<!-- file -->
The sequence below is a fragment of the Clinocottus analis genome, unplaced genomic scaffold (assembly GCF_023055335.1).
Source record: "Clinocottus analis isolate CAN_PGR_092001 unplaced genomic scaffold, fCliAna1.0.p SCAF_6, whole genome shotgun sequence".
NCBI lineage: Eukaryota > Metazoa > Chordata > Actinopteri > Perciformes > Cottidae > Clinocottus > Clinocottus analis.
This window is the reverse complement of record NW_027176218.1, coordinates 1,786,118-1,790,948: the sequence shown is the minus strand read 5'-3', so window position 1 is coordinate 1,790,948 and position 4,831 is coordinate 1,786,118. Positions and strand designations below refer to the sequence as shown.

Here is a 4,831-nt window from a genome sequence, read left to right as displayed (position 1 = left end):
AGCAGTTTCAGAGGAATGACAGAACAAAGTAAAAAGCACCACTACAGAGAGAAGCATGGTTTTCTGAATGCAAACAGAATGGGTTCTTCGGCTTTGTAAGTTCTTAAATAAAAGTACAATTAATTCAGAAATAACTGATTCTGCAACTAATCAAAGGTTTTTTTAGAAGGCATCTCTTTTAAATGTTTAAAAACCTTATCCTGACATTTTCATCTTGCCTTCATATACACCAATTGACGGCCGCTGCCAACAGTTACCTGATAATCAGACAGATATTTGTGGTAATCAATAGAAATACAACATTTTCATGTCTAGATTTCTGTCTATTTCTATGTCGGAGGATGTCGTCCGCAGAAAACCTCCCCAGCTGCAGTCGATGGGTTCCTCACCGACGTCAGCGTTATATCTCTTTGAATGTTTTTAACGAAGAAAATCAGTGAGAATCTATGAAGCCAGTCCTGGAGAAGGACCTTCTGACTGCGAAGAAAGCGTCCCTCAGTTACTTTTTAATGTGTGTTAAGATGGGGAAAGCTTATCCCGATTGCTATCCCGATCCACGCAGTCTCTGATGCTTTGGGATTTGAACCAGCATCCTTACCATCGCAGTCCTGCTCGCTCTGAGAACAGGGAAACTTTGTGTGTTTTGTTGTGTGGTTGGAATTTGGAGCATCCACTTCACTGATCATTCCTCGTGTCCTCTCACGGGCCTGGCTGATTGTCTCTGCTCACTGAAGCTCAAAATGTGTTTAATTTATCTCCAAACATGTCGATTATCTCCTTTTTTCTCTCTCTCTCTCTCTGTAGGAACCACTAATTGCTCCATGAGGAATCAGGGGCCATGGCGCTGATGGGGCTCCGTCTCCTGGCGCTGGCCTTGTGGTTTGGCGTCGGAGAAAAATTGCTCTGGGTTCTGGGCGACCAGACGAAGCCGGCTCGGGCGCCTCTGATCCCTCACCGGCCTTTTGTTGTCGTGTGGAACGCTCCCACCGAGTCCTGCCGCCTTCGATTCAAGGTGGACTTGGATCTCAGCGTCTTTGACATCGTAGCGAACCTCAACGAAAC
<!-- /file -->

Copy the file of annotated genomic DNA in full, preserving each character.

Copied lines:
The sequence below is a fragment of the Clinocottus analis genome, unplaced genomic scaffold (assembly GCF_023055335.1).
Source record: "Clinocottus analis isolate CAN_PGR_092001 unplaced genomic scaffold, fCliAna1.0.p SCAF_6, whole genome shotgun sequence".
NCBI lineage: Eukaryota > Metazoa > Chordata > Actinopteri > Perciformes > Cottidae > Clinocottus > Clinocottus analis.
This window is the reverse complement of record NW_027176218.1, coordinates 1,786,118-1,790,948: the sequence shown is the minus strand read 5'-3', so window position 1 is coordinate 1,790,948 and position 4,831 is coordinate 1,786,118. Positions and strand designations below refer to the sequence as shown.

Here is a 4,831-nt window from a genome sequence, read left to right as displayed (position 1 = left end):
AGCAGTTTCAGAGGAATGACAGAACAAAGTAAAAAGCACCACTACAGAGAGAAGCATGGTTTTCTGAATGCAAACAGAATGGGTTCTTCGGCTTTGTAAGTTCTTAAATAAAAGTACAATTAATTCAGAAATAACTGATTCTGCAACTAATCAAAGGTTTTTTTAGAAGGCATCTCTTTTAAATGTTTAAAAACCTTATCCTGACATTTTCATCTTGCCTTCATATACACCAATTGACGGCCGCTGCCAACAGTTACCTGATAATCAGACAGATATTTGTGGTAATCAATAGAAATACAACATTTTCATGTCTAGATTTCTGTCTATTTCTATGTCGGAGGATGTCGTCCGCAGAAAACCTCCCCAGCTGCAGTCGATGGGTTCCTCACCGACGTCAGCGTTATATCTCTTTGAATGTTTTTAACGAAGAAAATCAGTGAGAATCTATGAAGCCAGTCCTGGAGAAGGACCTTCTGACTGCGAAGAAAGCGTCCCTCAGTTACTTTTTAATGTGTGTTAAGATGGGGAAAGCTTATCCCGATTGCTATCCCGATCCACGCAGTCTCTGATGCTTTGGGATTTGAACCAGCATCCTTACCATCGCAGTCCTGCTCGCTCTGAGAACAGGGAAACTTTGTGTGTTTTGTTGTGTGGTTGGAATTTGGAGCATCCACTTCACTGATCATTCCTCGTGTCCTCTCACGGGCCTGGCTGATTGTCTCTGCTCACTGAAGCTCAAAATGTGTTTAATTTATCTCCAAACATGTCGATTATCTCCTTTTTTCTCTCTCTCTCTCTCTGTAGGAACCACTAATTGCTCCATGAGGAATCAGGGGCCATGGCGCTGATGGGGCTCCGTCTCCTGGCGCTGGCCTTGTGGTTTGGCGTCGGAGAAAAATTGCTCTGGGTTCTGGGCGACCAGACGAAGCCGGCTCGGGCGCCTCTGATCCCTCACCGGCCTTTTGTTGTCGTGTGGAACGCTCCCACCGAGTCCTGCCGCCTTCGATTCAAGGTGGACTTGGATCTCAGCGTCTTTGACATCGTAGCGAACCTCAACGAAAC